A poem about moving to Bakersfield:

The town felt empty

Though it had grown since

My parents last saw it.

The streets felt slow. No

skyscrapers to reach for.

Only blocks of buildings covered

In dust

And vast, brown fields

To wander

A long, hot, dusty Exodus from

The City of Angels

In the packed, gray-green Astro van

My mother and father in front

My sister and brother in back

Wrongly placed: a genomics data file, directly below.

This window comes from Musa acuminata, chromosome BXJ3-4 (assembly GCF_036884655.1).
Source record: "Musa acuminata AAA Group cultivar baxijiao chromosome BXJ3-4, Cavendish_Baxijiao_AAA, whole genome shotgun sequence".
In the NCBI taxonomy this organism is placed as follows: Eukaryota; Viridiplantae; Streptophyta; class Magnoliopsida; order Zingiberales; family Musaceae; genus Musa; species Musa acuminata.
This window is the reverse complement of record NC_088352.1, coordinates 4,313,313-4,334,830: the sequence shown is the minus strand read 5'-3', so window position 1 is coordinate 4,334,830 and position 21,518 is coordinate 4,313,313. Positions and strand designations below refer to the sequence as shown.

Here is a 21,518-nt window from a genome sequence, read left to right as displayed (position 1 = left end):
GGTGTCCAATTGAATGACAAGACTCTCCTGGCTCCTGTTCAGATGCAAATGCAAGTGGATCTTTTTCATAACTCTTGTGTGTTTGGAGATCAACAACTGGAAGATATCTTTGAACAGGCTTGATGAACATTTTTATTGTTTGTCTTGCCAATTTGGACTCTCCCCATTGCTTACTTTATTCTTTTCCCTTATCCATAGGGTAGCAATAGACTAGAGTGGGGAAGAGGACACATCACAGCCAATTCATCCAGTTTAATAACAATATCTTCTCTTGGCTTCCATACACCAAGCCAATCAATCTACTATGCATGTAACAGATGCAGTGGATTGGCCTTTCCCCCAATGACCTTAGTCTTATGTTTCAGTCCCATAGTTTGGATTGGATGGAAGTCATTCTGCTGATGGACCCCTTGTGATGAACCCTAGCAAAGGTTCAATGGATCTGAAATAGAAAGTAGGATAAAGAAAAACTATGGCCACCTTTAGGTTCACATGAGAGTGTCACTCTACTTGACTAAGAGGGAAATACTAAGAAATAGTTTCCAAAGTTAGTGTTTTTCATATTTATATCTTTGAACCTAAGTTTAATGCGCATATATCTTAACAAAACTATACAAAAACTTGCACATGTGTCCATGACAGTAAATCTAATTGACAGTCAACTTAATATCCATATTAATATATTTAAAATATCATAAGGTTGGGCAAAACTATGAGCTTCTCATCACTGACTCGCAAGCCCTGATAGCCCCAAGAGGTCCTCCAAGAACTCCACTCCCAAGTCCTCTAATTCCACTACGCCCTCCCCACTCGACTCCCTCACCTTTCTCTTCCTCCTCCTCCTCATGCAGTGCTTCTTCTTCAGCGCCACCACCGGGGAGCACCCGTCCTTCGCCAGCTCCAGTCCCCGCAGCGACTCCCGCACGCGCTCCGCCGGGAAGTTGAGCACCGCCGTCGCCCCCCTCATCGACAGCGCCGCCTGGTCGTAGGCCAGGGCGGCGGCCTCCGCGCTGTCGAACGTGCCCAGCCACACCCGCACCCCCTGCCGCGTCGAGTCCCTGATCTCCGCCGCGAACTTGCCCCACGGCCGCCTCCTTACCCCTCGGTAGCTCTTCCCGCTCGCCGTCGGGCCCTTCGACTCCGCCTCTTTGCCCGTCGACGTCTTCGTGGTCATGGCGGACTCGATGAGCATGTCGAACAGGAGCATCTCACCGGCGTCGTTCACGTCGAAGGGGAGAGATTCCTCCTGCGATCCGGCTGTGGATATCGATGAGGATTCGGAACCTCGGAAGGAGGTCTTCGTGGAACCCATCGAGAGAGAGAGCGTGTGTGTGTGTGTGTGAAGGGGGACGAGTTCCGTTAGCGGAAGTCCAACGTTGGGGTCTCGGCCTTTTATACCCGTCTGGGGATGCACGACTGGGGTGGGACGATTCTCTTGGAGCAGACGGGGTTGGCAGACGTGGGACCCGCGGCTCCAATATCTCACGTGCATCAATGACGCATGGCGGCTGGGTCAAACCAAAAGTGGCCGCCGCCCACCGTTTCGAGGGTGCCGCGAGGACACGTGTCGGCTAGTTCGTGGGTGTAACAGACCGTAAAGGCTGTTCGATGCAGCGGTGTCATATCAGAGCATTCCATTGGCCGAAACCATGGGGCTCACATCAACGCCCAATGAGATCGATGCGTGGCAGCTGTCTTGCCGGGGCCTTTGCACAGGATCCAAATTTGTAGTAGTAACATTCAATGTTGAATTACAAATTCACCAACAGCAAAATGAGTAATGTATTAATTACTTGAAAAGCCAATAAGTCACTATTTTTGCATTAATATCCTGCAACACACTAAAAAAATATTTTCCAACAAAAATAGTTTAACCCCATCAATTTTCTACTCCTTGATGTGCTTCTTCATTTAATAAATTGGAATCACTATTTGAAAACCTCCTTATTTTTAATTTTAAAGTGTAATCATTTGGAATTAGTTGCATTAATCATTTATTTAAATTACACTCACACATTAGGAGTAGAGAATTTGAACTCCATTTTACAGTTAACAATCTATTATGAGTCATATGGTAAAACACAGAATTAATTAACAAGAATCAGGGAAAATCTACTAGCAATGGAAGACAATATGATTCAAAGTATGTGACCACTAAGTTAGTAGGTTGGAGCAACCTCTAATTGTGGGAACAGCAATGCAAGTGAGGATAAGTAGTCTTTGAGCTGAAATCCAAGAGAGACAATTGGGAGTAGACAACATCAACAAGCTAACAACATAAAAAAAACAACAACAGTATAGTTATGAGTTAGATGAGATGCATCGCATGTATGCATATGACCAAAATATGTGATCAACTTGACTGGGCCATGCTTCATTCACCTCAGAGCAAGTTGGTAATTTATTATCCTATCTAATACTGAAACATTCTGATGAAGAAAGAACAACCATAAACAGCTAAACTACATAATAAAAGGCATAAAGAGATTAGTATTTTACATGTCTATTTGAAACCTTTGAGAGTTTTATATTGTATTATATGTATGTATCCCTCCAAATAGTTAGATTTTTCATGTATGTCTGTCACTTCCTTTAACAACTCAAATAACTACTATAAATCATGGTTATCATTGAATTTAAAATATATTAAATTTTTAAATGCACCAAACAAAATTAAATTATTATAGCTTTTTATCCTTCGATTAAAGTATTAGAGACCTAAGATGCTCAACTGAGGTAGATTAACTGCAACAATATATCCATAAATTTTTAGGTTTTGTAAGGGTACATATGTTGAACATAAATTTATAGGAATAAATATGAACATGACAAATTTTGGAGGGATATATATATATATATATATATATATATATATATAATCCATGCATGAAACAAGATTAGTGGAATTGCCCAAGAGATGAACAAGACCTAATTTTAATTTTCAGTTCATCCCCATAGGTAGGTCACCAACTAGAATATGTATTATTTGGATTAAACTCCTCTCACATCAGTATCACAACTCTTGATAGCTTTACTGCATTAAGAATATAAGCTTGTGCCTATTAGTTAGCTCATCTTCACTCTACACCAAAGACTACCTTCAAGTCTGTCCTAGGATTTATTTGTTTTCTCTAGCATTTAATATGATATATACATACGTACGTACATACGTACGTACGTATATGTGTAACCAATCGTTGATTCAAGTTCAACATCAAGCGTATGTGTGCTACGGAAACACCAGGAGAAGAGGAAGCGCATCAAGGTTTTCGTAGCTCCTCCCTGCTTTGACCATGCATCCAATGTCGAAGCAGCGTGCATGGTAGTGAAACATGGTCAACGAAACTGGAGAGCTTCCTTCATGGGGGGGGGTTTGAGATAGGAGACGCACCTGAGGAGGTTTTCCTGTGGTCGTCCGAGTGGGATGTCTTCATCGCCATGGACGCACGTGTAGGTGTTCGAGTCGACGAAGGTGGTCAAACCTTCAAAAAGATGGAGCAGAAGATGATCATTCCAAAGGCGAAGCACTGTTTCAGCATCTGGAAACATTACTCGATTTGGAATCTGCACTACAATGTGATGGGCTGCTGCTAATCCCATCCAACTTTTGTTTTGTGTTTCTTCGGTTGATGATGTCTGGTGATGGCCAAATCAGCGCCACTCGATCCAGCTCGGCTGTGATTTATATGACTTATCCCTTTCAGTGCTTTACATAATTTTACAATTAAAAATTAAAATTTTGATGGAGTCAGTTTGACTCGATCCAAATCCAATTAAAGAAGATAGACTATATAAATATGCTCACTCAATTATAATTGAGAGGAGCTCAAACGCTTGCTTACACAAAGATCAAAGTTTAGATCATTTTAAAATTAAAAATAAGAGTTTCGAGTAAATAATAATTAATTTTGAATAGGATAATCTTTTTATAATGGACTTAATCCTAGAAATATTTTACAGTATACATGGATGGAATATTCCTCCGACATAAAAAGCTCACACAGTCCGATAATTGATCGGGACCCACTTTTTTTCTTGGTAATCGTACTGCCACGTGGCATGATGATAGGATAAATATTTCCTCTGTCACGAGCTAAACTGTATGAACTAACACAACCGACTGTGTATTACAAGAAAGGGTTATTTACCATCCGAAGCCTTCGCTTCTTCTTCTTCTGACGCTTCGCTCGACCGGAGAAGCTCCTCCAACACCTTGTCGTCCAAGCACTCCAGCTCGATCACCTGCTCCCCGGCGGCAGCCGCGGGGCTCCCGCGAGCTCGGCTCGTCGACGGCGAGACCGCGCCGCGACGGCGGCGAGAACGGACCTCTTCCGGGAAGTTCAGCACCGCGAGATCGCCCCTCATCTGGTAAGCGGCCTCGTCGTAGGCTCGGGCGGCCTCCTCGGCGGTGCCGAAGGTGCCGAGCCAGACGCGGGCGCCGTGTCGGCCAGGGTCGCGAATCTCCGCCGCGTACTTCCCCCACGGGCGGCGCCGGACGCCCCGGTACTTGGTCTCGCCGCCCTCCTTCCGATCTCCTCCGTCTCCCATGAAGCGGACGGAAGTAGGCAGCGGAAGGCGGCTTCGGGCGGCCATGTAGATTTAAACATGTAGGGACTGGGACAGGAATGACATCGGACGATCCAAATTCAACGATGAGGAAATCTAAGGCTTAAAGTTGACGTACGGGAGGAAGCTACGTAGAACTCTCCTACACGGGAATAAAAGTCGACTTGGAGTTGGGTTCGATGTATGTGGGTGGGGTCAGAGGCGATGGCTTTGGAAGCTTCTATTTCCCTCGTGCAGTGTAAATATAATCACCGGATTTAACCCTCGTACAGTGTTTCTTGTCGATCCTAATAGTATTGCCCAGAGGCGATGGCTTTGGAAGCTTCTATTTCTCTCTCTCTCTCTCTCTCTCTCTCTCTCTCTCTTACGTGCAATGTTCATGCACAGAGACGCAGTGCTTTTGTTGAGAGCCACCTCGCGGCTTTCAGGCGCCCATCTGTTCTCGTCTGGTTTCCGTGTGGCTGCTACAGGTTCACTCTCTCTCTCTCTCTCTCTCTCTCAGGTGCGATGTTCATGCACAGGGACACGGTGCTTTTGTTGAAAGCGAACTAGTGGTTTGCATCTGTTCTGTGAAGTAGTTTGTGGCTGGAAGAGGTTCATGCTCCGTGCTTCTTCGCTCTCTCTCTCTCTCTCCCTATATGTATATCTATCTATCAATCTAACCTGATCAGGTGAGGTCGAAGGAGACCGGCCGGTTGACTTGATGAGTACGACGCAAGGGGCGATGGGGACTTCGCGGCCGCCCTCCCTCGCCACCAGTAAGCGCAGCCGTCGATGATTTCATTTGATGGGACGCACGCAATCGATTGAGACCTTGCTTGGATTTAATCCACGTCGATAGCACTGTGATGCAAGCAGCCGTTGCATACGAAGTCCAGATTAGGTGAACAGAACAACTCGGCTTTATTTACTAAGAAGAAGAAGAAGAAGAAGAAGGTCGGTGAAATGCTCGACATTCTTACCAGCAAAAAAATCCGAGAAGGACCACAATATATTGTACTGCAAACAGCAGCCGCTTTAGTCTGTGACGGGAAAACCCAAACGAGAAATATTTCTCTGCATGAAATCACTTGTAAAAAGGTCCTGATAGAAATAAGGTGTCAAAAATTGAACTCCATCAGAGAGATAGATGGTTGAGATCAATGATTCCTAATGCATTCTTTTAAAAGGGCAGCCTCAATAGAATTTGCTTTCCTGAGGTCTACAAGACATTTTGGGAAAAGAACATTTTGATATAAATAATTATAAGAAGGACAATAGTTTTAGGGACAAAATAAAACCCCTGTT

And the crying, brand new baby

In the middle seat next to me and my

Pungent distaste for the whole affair

But then, there was the house.

Empty, white, and unexplored

An upstairs, downstairs, hidden closets—

Nothing like the tiny condo I was used to

A brand new place to play, laugh, fall, cry,

And wander.

It’s too familiar now.

I could walk it with blind eyes and

Tell you the stories of my childhood there.

Now, it’s all explored, all experienced, none too new.

Back then it was an adventure

And now, it’s just . . . home.


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